As the weather cools in late fall, the fishing action does slow down. This doesn’t mean you won’t catch fish, but that you may have to work a little harder and fish more methodically. On warm days, the fishing will be reminiscent of summer, with bass and panfish eating off the top. In colder condition, however, you’ll do better with a sinking baitfish or nymph pattern fished slowly. If you have the option, avoid fishing right after a cold front comes through as the fishing will probably be very slow. Three or four days later the temperature, and the fishing, will most likely heat up again.

Places to Go:

This is a short list of specific places to consider for a freshwater fishing trip. With the exception of the Ritz, as of this writing all offer canoe and/or kayak rentals.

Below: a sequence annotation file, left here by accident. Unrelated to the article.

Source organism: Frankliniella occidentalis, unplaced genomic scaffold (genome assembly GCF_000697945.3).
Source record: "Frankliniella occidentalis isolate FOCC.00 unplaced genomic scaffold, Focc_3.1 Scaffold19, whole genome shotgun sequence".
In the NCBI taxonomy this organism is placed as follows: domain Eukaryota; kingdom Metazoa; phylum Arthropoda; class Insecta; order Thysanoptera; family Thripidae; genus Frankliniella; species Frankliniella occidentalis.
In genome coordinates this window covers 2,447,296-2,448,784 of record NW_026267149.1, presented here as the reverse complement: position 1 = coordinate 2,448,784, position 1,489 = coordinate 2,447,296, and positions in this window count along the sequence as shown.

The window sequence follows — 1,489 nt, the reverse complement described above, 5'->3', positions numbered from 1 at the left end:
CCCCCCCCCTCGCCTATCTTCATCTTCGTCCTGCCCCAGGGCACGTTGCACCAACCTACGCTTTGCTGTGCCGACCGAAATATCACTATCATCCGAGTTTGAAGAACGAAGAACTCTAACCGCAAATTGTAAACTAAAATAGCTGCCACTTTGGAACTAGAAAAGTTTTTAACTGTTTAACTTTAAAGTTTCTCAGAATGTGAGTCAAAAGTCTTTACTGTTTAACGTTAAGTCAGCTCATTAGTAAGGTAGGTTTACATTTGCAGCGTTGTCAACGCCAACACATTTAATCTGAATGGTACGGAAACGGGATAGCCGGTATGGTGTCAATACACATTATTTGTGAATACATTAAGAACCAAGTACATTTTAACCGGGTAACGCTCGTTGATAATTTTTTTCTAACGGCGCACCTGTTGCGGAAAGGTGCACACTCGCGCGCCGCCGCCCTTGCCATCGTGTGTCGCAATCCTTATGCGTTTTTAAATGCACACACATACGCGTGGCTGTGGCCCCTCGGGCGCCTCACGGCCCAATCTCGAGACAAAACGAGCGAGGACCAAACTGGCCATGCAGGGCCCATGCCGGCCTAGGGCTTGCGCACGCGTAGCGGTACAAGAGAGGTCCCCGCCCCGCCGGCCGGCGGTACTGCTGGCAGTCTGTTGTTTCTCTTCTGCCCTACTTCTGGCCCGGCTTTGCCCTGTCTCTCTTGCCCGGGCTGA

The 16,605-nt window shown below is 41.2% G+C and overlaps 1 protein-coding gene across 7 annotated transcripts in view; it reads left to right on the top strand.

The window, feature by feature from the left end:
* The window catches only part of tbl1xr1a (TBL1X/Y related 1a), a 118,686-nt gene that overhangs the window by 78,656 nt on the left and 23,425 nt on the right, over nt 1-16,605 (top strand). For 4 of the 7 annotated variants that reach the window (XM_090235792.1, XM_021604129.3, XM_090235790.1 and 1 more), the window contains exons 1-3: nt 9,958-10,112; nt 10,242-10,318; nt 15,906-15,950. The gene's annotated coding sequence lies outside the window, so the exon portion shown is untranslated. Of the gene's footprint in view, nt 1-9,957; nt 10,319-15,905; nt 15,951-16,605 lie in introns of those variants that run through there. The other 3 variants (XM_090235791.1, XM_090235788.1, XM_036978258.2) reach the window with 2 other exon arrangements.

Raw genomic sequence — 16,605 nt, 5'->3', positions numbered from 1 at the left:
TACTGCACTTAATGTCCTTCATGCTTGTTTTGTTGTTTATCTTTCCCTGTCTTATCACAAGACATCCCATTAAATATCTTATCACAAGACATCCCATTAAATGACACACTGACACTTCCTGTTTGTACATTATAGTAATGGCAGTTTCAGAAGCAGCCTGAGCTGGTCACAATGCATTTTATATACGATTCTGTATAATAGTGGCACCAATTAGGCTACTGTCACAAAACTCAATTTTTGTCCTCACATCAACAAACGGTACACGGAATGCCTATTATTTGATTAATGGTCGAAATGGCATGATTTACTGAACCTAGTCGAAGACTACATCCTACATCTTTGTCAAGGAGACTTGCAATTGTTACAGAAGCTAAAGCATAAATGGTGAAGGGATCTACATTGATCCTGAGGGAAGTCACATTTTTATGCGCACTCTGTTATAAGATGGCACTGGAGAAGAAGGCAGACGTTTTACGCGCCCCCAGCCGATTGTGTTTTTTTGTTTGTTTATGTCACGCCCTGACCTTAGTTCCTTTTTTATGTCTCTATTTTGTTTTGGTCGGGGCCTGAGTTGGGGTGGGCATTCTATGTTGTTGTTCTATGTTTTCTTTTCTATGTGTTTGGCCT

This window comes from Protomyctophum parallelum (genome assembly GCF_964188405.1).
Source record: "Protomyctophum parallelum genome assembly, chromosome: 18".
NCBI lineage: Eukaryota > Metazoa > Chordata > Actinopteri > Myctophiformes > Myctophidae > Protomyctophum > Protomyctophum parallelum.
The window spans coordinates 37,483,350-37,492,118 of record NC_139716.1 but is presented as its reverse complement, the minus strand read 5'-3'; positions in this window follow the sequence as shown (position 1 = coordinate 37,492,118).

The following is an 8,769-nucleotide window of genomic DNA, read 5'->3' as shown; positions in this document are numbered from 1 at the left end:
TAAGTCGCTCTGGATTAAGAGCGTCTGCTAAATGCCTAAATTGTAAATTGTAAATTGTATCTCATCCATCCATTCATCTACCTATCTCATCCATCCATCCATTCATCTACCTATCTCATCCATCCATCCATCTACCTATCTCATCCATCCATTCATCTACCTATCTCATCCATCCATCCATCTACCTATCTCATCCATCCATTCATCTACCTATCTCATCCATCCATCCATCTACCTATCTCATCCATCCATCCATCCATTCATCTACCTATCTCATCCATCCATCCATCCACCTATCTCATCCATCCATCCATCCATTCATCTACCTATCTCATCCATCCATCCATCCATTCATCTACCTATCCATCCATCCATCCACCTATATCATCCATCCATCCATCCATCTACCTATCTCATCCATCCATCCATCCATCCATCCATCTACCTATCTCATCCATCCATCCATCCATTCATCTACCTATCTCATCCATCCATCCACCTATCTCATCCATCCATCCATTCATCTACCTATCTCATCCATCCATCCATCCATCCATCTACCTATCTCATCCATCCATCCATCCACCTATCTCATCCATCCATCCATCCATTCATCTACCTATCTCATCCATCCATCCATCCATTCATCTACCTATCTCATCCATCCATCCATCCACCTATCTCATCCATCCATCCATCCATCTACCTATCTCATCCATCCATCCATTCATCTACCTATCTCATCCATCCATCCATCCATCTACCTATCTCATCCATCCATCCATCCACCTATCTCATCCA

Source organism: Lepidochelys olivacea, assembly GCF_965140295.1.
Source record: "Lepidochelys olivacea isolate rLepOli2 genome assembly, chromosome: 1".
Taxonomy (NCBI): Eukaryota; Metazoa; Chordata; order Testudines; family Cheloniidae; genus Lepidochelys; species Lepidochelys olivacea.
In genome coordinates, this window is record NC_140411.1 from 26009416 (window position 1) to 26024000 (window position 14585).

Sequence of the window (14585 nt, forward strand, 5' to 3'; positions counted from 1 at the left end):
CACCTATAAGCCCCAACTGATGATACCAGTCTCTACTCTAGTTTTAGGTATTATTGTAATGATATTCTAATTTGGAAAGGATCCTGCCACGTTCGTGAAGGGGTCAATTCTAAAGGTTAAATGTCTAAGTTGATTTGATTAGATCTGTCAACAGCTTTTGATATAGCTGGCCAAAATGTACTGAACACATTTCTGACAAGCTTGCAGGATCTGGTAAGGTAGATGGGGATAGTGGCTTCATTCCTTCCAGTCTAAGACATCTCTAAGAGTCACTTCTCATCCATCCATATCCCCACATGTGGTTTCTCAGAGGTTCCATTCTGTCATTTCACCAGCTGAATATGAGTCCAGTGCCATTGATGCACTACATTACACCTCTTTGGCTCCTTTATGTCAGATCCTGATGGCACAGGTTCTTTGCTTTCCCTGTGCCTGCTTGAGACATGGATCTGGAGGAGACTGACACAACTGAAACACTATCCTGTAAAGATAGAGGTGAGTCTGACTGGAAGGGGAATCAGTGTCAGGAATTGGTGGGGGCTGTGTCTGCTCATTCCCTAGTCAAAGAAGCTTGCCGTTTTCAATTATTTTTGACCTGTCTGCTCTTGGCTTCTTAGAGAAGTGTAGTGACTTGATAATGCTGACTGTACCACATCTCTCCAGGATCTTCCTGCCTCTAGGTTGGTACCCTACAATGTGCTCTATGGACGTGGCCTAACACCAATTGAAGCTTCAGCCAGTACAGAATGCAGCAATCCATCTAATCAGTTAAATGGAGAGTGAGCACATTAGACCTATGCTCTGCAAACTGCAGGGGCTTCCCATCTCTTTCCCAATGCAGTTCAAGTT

• Turkey Lake/Bill Frederick Park. In Orlando near the Convention Center and the Attractions. Offers Bass Tracker rentals several days a week.
  • Secret Lake Park Recreation Center. In Casselberry, about 30 minutes north of Orlando. Offers canoe and kayak rentals.
  • The Paddling Center at Shingle Creek. In Kissimmee near the attractions. Offers canoe and kayak rentals on Shingle Creek, the headwaters of the Everglades.
  • Wekiva Island. About 45 minutes north of Orlando on the Wekiva River drainage. Offers canoe and kayak rentals.
  • Ritz Carlton/JW Marriott Orlando, Grande Lakes. Offers hourly fishing on golf ponds and Shingle Creek at a reasonable rate. Close to the Convention Center and the Attractions.
  • Adventures in Florida - Provides day trips in the Orlando area. The location will vary. Depending on the owner's schedule, canoe rentals are available out of Geneva, FL, near the St. Johns River, about an hour northeast of Orlando.